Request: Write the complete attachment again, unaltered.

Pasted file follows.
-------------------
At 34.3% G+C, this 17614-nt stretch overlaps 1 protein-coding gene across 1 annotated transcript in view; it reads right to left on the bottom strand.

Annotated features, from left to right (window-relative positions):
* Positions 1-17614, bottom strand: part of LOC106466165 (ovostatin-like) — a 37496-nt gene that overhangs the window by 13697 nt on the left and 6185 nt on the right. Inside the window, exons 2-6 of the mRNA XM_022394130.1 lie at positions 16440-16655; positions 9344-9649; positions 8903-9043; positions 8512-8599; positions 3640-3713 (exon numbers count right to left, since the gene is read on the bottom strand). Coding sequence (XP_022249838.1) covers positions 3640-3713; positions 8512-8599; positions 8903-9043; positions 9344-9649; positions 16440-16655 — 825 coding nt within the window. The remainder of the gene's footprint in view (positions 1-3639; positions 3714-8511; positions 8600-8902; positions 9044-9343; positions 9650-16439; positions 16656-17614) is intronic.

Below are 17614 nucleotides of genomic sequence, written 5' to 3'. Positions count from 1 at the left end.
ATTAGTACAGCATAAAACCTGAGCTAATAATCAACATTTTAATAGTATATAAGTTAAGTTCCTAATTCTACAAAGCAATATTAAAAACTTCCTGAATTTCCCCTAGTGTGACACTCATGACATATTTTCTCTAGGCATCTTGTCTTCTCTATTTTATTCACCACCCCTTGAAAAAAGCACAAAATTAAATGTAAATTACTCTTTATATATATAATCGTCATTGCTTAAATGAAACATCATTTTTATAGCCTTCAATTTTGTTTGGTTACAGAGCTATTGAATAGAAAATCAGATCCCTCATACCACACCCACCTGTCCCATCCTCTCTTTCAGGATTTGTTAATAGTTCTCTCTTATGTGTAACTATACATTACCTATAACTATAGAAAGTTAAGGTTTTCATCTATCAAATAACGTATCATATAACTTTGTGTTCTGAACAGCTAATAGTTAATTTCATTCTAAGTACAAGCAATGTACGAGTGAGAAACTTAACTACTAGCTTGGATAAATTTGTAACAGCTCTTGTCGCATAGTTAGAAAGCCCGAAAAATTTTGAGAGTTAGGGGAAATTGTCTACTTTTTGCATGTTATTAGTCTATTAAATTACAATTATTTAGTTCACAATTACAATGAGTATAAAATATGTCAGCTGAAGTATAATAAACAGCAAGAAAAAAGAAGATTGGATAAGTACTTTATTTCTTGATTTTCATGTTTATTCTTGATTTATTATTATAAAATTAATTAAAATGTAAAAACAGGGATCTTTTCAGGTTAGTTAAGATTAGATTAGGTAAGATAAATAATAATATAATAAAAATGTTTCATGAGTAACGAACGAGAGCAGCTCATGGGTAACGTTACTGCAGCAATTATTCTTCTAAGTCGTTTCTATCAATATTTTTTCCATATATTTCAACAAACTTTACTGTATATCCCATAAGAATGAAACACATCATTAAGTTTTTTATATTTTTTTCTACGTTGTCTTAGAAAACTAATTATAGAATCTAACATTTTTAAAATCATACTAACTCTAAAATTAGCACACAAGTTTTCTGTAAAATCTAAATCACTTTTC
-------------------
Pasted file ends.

At 34.3% G+C, this 17614-nt stretch overlaps 1 protein-coding gene across 1 annotated transcript in view; it reads right to left on the bottom strand.

Annotated features, from left to right (window-relative positions):
* Positions 1-17614, bottom strand: part of LOC106466165 (ovostatin-like) — a 37496-nt gene that overhangs the window by 13697 nt on the left and 6185 nt on the right. Inside the window, exons 2-6 of the mRNA XM_022394130.1 lie at positions 16440-16655; positions 9344-9649; positions 8903-9043; positions 8512-8599; positions 3640-3713 (exon numbers count right to left, since the gene is read on the bottom strand). Coding sequence (XP_022249838.1) covers positions 3640-3713; positions 8512-8599; positions 8903-9043; positions 9344-9649; positions 16440-16655 — 825 coding nt within the window. The remainder of the gene's footprint in view (positions 1-3639; positions 3714-8511; positions 8600-8902; positions 9044-9343; positions 9650-16439; positions 16656-17614) is intronic.

Below are 17614 nucleotides of genomic sequence, written 5' to 3'. Positions count from 1 at the left end.
ATTAGTACAGCATAAAACCTGAGCTAATAATCAACATTTTAATAGTATATAAGTTAAGTTCCTAATTCTACAAAGCAATATTAAAAACTTCCTGAATTTCCCCTAGTGTGACACTCATGACATATTTTCTCTAGGCATCTTGTCTTCTCTATTTTATTCACCACCCCTTGAAAAAAGCACAAAATTAAATGTAAATTACTCTTTATATATATAATCGTCATTGCTTAAATGAAACATCATTTTTATAGCCTTCAATTTTGTTTGGTTACAGAGCTATTGAATAGAAAATCAGATCCCTCATACCACACCCACCTGTCCCATCCTCTCTTTCAGGATTTGTTAATAGTTCTCTCTTATGTGTAACTATACATTACCTATAACTATAGAAAGTTAAGGTTTTCATCTATCAAATAACGTATCATATAACTTTGTGTTCTGAACAGCTAATAGTTAATTTCATTCTAAGTACAAGCAATGTACGAGTGAGAAACTTAACTACTAGCTTGGATAAATTTGTAACAGCTCTTGTCGCATAGTTAGAAAGCCCGAAAAATTTTGAGAGTTAGGGGAAATTGTCTACTTTTTGCATGTTATTAGTCTATTAAATTACAATTATTTAGTTCACAATTACAATGAGTATAAAATATGTCAGCTGAAGTATAATAAACAGCAAGAAAAAAGAAGATTGGATAAGTACTTTATTTCTTGATTTTCATGTTTATTCTTGATTTATTATTATAAAATTAATTAAAATGTAAAAACAGGGATCTTTTCAGGTTAGTTAAGATTAGATTAGGTAAGATAAATAATAATATAATAAAAATGTTTCATGAGTAACGAACGAGAGCAGCTCATGGGTAACGTTACTGCAGCAATTATTCTTCTAAGTCGTTTCTATCAATATTTTTTCCATATATTTCAACAAACTTTACTGTATATCCCATAAGAATGAAACACATCATTAAGTTTTTTATATTTTTTTCTACGTTGTCTTAGAAAACTAATTATAGAATCTAACATTTTTAAAATCATACTAACTCTAAAATTAGCACACAAGTTTTCTGTAAAATCTAAATCACTTTTC